When the structures of the above crystals are considered, an apparent discrepancy is evident. The structures of alum and chrome alum are listed as octahedral, but octahedral is not listed as one of the seven unit cell types. This discrepancy can be resolved by looking at how crystals grow in more detail.

The variations seen in crystal shapes, such as those mentioned in the sodium chloride example above and the octahedral habit of alum crystals, occur because the growing solution’s concentration varies from one point to another around the crystal. If a particular face of the crystal is surrounded by solution that is more concentrated, it will grow faster than other faces which are surrounded by less concentrated solution. In addition, the different types of faces have different inherent growth rates. The specific shape of the crystal that forms is determined by the rates at which its various faces grow.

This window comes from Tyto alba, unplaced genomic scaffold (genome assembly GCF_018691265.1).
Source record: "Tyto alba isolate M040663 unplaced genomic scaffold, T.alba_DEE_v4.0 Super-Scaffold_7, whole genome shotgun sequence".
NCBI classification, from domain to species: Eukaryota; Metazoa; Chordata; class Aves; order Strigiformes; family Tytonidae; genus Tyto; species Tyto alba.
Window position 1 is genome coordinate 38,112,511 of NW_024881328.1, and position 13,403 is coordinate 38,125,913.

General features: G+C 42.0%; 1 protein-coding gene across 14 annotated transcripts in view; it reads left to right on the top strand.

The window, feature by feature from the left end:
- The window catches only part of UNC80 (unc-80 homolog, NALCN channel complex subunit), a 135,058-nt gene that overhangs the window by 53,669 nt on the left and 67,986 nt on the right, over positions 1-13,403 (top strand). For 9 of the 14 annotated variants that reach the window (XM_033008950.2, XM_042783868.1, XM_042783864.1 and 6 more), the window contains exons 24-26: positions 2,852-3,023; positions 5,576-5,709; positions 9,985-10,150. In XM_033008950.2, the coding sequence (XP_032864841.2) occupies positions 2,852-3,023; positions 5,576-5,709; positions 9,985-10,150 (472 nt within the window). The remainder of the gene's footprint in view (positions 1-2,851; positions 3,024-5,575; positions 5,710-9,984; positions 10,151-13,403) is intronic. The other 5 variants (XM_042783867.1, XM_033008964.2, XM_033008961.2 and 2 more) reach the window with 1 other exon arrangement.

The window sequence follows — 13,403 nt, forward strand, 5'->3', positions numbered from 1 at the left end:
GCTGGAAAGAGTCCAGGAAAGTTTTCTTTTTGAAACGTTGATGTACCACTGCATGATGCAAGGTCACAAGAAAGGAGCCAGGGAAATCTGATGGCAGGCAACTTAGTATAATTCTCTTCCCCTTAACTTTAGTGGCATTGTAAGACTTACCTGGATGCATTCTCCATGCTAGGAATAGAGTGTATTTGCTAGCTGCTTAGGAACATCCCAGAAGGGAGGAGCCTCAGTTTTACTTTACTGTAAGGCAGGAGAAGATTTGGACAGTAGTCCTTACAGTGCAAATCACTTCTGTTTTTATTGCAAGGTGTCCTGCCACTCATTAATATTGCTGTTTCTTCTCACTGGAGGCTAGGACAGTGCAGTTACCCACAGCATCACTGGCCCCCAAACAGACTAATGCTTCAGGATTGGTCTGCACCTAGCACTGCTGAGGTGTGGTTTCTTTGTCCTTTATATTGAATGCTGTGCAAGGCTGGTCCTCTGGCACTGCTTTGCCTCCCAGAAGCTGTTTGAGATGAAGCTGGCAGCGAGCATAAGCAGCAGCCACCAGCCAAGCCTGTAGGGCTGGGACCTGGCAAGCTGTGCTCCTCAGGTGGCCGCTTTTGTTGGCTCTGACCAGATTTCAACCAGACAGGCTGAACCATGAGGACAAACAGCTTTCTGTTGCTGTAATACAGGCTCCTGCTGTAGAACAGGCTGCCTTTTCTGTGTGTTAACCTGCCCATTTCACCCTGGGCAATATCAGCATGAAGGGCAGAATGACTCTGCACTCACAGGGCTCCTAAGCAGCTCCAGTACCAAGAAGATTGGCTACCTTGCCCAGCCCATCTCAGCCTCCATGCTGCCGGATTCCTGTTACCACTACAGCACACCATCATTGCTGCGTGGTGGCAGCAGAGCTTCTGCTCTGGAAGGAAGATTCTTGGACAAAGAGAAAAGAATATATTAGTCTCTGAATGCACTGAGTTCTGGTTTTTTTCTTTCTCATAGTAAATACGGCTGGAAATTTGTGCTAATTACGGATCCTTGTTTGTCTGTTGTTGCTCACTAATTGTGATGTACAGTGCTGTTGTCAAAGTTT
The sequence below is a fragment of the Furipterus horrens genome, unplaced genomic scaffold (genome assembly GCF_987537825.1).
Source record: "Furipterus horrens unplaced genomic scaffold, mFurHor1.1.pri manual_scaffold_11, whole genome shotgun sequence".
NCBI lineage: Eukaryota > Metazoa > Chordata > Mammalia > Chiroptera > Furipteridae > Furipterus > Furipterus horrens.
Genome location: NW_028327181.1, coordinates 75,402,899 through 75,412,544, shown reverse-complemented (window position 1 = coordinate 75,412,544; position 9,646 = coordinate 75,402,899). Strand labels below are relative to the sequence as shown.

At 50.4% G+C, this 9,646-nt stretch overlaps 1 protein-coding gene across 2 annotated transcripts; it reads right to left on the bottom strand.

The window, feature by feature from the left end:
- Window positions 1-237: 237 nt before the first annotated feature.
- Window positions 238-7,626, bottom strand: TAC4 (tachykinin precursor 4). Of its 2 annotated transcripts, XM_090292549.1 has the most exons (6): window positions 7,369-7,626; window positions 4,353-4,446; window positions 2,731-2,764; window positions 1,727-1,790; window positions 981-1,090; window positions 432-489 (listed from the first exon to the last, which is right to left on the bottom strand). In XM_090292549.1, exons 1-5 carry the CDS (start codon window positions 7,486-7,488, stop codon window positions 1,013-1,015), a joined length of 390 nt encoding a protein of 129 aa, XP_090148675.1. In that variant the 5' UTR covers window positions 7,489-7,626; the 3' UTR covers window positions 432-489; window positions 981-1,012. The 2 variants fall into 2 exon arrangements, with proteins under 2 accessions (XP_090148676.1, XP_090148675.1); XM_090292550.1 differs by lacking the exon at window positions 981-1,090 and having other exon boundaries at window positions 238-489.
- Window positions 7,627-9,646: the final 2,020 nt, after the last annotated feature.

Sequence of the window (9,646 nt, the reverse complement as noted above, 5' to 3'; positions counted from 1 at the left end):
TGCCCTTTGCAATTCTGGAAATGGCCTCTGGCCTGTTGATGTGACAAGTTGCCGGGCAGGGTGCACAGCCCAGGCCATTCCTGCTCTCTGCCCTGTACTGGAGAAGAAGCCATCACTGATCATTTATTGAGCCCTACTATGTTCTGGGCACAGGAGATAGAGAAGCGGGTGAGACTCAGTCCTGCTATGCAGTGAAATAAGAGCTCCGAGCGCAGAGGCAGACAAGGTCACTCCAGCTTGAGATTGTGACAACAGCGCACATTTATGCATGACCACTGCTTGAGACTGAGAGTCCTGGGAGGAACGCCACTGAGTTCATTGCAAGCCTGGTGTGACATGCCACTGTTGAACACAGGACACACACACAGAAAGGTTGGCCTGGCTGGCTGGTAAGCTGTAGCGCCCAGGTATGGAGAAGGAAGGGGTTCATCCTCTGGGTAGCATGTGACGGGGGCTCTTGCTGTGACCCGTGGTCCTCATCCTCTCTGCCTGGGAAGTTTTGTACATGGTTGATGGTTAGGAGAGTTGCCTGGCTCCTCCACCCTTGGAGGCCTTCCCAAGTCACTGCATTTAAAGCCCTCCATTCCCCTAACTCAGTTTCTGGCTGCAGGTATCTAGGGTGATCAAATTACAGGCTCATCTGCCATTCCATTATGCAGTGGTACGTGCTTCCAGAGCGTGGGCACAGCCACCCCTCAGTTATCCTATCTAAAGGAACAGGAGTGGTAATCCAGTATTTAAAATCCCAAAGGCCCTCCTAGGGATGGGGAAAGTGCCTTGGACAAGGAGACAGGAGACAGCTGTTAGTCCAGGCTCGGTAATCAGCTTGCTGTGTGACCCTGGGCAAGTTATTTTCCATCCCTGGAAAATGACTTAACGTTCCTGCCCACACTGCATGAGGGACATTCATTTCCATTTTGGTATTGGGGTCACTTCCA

Alum is a good example of how the different growth rate of the different types of faces can affect the overall shape of a crystal. While alum’s habit is octahedral, it is actually composed of several structures superimposed on each other. Figure 2 shows an alum crystal in various stages of development.
{12941_Background_Figure _2_Various stages of alum crystal development}